During the terror attacks in France last November, nowhere felt safe for those on the streets. 130 people had been brutally murdered as they ate dinner at cafés, drank a pint at the pub or watched their favourite band perform a concert.
As the world Parisians knew unravelled around them, #PorteOuverte (OpenDoor) was born on Twitter; a hashtag used to offer refuge to people with no where else to go at a time of great terror and confusion.
The hashtag reached out again after the ISIS attack at Brussels Airport in March and during the Munich shooting – in the form of #offenetür – just last week.
Yet in the wake of the ruthless killing of Fr Jacques Hamel at a church in Normandy, churches have been urged to “reconsider” their own #OpenDoor policy. They have been advised to review their security by police officials and the Home Office announced a £2.6 million fund to improve security in places of worship. At the same time, religious leaders met with President Hollande in France, calling for better security measures to protect their worshippers.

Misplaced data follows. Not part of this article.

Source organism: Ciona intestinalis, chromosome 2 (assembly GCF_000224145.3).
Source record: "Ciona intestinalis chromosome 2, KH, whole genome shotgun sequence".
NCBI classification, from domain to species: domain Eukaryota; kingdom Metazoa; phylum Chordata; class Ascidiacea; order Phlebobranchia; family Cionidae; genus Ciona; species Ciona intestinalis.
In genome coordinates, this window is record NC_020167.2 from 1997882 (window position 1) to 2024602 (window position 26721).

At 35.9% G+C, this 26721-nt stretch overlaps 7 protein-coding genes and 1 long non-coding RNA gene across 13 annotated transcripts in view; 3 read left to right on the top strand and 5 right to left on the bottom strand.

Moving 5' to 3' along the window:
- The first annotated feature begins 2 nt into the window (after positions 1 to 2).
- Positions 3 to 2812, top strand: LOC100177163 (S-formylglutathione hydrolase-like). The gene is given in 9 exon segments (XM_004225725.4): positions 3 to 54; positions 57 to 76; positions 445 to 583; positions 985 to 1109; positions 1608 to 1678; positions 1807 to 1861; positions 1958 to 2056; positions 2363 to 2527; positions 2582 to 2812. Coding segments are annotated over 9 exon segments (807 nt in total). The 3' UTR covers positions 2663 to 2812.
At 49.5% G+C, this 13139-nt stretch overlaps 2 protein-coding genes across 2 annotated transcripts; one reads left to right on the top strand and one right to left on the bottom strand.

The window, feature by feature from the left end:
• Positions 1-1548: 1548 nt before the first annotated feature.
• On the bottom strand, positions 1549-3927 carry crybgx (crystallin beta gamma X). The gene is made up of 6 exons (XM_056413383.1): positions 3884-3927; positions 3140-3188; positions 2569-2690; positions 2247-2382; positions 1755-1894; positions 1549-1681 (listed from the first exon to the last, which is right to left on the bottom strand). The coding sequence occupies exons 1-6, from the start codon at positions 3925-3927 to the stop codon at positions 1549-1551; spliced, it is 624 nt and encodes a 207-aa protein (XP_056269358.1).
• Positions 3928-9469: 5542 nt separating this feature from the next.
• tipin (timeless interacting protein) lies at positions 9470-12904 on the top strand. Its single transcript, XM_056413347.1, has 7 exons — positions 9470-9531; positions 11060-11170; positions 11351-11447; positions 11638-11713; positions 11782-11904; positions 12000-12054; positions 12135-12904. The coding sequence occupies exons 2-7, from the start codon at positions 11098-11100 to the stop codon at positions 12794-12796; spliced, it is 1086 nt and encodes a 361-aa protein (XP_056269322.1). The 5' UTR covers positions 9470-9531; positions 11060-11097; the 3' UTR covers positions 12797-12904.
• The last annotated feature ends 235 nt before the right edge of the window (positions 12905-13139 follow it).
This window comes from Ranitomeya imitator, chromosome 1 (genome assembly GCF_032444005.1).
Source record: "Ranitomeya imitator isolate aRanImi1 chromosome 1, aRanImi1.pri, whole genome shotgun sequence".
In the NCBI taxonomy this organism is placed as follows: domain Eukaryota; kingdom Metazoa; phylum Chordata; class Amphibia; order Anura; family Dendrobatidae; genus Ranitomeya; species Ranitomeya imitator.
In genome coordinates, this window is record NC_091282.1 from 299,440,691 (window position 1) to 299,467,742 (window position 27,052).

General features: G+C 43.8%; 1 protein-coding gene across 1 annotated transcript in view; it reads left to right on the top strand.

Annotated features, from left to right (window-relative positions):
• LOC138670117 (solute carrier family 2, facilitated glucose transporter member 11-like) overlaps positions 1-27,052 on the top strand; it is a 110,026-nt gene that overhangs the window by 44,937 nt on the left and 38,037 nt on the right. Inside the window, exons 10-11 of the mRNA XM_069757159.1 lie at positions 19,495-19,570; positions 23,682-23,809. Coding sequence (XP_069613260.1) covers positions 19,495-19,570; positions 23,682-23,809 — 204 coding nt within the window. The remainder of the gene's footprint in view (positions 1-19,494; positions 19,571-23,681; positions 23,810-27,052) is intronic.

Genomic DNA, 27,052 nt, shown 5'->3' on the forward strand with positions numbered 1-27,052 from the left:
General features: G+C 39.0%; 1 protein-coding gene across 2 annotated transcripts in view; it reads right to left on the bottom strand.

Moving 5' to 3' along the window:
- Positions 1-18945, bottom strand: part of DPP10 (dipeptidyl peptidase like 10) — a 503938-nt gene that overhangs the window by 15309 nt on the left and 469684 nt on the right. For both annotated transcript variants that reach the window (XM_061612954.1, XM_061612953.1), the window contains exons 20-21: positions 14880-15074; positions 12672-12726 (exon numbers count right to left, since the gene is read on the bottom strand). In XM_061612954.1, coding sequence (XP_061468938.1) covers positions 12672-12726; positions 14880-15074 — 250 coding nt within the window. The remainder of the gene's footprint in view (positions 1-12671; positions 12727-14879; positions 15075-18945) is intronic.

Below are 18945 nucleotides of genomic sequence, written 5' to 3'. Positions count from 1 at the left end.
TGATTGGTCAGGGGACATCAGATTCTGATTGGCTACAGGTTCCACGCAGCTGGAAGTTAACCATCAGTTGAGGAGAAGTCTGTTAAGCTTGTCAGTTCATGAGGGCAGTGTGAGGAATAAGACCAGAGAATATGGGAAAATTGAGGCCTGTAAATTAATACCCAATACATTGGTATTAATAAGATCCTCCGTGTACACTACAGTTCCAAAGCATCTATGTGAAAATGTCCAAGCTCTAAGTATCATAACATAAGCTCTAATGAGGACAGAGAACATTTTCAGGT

But the Church has always been a place for sanctuary not security guards.
Can Catholics really be expected to go through metal detectors to attend Mass or have an armed officer stand outside the Confession booth?
Throughout the history of the Church, one thing has always been certain: for people to come in, the doors must be open.
This has always been a part of the mission of the Church, even in its darkest hours. In 1170, St Thomas Becket, knowing full well that he faced assassination, is believed to have refused to let the monks at Canterbury Cathedral lock the doors to the church to protect him. He declared to the monks: “Away, you cowards! A church is not a castle” – before reopening the doors and ultimately facing his own untimely death.
The risks are obvious. In 2015, nine people attending a Bible study paid for their hospitality and open door at the Emmanuel African Methodist Episcopal Church in Charleston. The shooter sat through the prayer service before turning a gun on pastor Clementa Pinckley and those gathered.
Christians run a great risk opening our doors to just anyone. But we surely run an even greater one when we raise our drawbridge and shut the world out altogether. To separate ourselves from the society around us means we can have no impact on its members. We cannot serve our community when we are not willing to be a part of it.
We cannot let fear stop us completing the mission of the Church. No matter what terror we face, we must continue to keep an #OpenDoor to all who are in need.